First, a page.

Turn Your Favorite Tree Into Many, by Grafting

July 6, 2017
A photo of a ripe red apple hanging on a tree.

WOOSTER, Ohio — There’s a gardening skill called grafting. It’s used a lot on apple trees. And it can help you turn a favorite tree — whether an apple, a pear, a dogwood or another — into more new trees just like it.

When someone grafts a tree, they splice a scion — typically a twig or other cutting — from one tree onto the rootstock — the roots and stump — of another. It turns them into a single new tree that features the best traits of both.

“There’s satisfaction in watching a plant you grafted turn into a large tree,” said Paul Snyder, program assistant at Wooster’s Secrest Arboretum, who’s giving an upcoming workshop on the topic.

The arboretum, part of the Ohio Agricultural Research and Development Center, is holding its annual Summer Grafting Workshop from 8 a.m. to noon July 20.

The rootstock of a grafted tree typically provides helpful basic features such as resistance to disease or hardiness in winter.

The scion, meanwhile, is usually cut from a favorite or outstanding tree — a tree that a gardener wants to duplicate. That tree might produce especially tasty apples, for instance. The new grafted version benefits from the stronger rootstock. It also will flower or bear fruit much sooner than a tree started from seed.

Skill works on ‘almost any deciduous tree’

Snyder said he grafts new trees every year, especially some of the arboretum’s rarer crabapples. He said it’s fun, challenging and fairly inexpensive.

“It’s a skill a home gardener can apply to almost any deciduous tree,” he said.

The workshop will emphasize chip budding, which Snyder called a “nearly universal graft” that’s easier to learn than other methods.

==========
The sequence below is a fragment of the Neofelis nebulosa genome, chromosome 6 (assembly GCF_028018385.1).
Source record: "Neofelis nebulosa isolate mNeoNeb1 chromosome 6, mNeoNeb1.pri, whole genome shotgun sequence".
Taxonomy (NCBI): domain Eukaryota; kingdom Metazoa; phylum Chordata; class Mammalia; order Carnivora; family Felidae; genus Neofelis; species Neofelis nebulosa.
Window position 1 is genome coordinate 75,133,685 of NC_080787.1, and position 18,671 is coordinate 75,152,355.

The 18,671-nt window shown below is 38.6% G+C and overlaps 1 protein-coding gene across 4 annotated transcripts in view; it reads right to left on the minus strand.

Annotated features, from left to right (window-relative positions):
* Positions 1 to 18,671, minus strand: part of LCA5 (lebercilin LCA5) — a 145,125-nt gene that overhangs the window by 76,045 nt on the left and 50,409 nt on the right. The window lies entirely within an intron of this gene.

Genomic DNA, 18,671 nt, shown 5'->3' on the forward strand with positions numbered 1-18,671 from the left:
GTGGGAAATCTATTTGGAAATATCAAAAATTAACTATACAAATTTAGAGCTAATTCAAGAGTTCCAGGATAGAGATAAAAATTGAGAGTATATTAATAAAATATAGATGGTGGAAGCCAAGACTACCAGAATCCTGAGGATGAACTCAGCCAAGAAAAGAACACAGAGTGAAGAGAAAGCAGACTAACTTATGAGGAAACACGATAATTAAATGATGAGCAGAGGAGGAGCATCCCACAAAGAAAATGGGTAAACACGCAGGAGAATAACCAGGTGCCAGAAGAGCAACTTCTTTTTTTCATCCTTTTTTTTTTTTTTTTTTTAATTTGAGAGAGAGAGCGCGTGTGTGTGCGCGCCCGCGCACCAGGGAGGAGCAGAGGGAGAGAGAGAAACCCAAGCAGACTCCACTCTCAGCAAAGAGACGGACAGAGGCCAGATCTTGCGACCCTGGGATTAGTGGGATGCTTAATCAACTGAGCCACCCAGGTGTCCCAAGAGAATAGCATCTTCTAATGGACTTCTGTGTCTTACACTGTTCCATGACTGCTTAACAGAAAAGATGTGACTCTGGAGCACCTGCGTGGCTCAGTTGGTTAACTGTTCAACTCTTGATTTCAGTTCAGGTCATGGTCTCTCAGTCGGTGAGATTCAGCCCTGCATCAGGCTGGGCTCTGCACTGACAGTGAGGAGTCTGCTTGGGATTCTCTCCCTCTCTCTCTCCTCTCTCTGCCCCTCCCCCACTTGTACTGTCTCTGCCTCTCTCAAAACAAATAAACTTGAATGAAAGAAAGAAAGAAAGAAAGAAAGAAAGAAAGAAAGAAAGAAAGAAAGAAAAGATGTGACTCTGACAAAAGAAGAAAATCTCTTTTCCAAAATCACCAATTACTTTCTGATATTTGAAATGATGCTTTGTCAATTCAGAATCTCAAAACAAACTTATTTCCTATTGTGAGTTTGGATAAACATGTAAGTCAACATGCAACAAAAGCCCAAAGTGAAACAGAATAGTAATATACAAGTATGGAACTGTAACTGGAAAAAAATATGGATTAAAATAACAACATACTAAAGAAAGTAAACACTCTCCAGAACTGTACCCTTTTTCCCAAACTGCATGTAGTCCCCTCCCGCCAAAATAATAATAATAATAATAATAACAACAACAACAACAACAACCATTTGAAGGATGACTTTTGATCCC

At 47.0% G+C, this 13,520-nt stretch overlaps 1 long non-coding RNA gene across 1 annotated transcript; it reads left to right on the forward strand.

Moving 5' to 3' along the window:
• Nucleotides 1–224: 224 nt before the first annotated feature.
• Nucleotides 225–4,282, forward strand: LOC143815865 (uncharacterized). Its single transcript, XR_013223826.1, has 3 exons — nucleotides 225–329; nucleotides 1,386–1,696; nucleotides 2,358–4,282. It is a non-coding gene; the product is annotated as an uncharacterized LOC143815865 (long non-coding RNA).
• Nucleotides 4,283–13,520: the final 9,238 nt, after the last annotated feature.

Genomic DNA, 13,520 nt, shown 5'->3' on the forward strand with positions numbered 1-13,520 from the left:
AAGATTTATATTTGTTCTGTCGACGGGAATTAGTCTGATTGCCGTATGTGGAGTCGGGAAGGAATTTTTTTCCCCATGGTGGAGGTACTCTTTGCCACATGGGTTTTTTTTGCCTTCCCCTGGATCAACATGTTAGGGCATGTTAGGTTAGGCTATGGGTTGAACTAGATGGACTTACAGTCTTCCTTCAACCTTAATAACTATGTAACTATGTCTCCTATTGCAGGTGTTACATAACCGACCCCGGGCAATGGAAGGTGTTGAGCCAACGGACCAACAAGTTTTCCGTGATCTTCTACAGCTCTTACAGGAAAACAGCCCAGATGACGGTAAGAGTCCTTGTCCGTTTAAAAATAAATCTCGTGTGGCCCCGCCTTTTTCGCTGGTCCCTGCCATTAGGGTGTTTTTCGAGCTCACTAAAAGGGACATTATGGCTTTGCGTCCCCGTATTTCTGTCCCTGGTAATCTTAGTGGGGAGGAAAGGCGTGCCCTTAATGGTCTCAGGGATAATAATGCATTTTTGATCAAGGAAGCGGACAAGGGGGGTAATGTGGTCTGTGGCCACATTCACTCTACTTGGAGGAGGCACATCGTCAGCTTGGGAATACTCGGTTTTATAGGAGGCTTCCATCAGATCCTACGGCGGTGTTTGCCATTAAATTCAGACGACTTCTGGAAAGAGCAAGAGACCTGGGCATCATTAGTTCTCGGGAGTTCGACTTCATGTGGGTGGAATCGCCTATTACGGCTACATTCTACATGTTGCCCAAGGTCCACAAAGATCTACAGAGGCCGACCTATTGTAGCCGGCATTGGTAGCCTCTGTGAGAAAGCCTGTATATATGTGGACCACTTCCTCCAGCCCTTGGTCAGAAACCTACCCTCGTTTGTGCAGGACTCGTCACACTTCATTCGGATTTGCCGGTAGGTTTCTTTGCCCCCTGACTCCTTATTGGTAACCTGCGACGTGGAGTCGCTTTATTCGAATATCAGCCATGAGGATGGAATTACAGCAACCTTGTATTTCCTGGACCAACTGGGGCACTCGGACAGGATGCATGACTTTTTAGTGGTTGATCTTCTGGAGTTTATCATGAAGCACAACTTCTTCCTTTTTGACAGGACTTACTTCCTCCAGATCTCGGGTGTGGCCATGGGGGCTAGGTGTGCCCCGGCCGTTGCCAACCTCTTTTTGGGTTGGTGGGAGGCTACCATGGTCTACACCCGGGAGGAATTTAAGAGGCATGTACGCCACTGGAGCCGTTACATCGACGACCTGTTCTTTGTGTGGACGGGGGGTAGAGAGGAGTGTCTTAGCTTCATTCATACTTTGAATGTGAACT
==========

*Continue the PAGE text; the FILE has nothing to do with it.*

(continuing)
Chip budding, according to its Wikipedia entry, involves splicing a chip of wood containing a bud from a scion into a cut that’s made in a rootstock. The bud grows to become a tree.

Bring your own scions if you want

Snyder will provide scions and rootstocks for the workshop’s participants, who can take home the trees they create.

But he’s also encouraging participants to bring scions from trees in their own gardens, especially apples. There’s big interest in grafting fruit trees at home, he said. Plus, sometimes those trees have a history.

“A lady brought scions from a Johnny Appleseed apple tree last summer,” he said.

How to register

Registration for the workshop is $35 for members of the Friends of Secrest Arboretum and $45 for nonmembers. Details and a link to register online are at go.osu.edu/2017SummerGrafting. Call 330-263-3761 for more information.

The workshop will be in the arboretum’s Jack and Deb Miller Pavilion on Williams Road. OARDC’s main entrance is at 1680 Madison Ave.

OARDC’s rootstock, as it were, is the Scarlet and Gray: The center is part of The Ohio State University — specifically, its College of Food, Agricultural, and Environmental Sciences.



Kurt Knebusch


Paul Snyder